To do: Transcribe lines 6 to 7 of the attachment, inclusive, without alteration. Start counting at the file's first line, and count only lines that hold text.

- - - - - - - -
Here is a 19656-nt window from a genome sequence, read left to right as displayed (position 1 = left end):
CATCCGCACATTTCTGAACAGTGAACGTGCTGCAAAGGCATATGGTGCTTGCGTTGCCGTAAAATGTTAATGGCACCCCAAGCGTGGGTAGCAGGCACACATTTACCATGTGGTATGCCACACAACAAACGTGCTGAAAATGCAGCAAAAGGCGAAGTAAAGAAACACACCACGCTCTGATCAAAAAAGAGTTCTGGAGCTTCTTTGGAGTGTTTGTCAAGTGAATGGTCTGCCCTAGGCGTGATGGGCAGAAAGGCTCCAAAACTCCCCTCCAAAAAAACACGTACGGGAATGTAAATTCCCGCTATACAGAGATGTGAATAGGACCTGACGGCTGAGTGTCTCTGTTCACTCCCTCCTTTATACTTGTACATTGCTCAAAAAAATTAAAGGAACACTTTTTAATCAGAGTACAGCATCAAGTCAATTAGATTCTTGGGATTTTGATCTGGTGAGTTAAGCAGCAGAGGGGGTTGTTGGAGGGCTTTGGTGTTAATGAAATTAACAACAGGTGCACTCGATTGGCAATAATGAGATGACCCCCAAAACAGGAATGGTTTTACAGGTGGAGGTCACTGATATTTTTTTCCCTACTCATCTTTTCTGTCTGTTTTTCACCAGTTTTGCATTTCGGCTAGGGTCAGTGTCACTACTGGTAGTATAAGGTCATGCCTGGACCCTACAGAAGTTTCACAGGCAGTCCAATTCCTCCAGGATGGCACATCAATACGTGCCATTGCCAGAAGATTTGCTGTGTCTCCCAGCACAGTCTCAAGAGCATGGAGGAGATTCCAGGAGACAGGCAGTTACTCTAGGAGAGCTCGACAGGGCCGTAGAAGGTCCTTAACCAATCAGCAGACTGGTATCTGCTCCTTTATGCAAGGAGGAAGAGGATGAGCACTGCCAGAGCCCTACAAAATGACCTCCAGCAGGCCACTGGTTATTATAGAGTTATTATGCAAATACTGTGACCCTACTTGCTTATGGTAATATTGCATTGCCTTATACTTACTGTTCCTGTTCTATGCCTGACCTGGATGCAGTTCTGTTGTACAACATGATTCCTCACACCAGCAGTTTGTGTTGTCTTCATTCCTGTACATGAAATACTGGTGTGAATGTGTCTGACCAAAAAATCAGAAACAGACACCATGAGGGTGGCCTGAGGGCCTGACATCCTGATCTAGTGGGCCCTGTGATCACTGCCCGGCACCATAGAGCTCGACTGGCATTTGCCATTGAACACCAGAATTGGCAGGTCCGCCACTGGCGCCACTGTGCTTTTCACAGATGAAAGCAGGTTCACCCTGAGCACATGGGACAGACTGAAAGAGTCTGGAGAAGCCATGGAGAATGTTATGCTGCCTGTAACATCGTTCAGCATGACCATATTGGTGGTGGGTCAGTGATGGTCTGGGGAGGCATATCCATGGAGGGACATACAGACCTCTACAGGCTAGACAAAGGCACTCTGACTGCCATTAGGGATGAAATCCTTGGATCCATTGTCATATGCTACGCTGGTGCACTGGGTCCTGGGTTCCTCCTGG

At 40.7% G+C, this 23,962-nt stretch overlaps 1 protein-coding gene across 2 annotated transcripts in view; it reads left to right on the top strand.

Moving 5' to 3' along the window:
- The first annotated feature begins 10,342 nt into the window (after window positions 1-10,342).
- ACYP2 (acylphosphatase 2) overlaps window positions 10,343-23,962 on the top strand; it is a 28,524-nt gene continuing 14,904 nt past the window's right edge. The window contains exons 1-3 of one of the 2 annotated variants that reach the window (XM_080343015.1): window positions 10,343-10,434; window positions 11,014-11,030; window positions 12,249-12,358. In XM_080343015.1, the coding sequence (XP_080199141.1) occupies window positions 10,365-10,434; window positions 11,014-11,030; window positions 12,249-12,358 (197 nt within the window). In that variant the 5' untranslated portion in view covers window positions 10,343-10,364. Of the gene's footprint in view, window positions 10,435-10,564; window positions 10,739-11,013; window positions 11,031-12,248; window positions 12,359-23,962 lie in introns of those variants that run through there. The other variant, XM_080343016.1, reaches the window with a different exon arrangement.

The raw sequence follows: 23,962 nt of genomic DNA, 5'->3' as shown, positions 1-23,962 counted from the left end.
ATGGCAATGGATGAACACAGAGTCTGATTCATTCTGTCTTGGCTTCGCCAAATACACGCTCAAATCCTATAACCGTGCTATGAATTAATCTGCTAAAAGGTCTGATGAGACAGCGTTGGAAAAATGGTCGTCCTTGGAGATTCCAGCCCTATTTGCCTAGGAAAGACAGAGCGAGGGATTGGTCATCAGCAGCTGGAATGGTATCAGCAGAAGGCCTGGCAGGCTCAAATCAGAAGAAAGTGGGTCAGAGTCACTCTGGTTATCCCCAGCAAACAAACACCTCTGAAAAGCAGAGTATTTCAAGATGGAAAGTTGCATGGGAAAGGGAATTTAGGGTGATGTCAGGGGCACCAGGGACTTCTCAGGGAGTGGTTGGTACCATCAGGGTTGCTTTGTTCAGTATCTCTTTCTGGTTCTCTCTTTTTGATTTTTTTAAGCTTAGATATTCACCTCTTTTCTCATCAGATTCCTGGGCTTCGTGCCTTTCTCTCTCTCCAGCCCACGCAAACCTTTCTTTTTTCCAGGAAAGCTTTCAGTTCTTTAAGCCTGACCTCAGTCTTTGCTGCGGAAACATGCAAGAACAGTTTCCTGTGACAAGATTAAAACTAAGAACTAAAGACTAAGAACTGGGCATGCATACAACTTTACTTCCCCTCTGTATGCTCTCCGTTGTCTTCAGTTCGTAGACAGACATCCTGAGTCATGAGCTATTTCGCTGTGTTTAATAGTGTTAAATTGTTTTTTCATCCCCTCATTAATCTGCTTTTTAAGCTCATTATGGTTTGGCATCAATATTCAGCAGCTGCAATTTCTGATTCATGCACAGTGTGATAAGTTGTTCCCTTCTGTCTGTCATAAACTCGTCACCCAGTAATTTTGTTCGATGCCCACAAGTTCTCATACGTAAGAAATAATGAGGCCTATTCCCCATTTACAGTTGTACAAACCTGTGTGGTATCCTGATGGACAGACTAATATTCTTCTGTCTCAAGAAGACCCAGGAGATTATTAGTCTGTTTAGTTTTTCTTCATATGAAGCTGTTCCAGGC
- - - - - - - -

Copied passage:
- ACYP2 (acylphosphatase 2) overlaps window positions 10,343-23,962 on the top strand; it is a 28,524-nt gene continuing 14,904 nt past the window's right edge. The window contains exons 1-3 of one of the 2 annotated variants that reach the window (XM_080343015.1): window positions 10,343-10,434; window positions 11,014-11,030; window positions 12,249-12,358. In XM_080343015.1, the coding sequence (XP_080199141.1) occupies window positions 10,365-10,434; window positions 11,014-11,030; window positions 12,249-12,358 (197 nt within the window). In that variant the 5' untranslated portion in view covers window positions 10,343-10,364. Of the gene's footprint in view, window positions 10,435-10,564; window positions 10,739-11,013; window positions 11,031-12,248; window positions 12,359-23,962 lie in introns of those variants that run through there. The other variant, XM_080343016.1, reaches the window with a different exon arrangement.

The raw sequence follows: 23,962 nt of genomic DNA, 5'->3' as shown, positions 1-23,962 counted from the left end.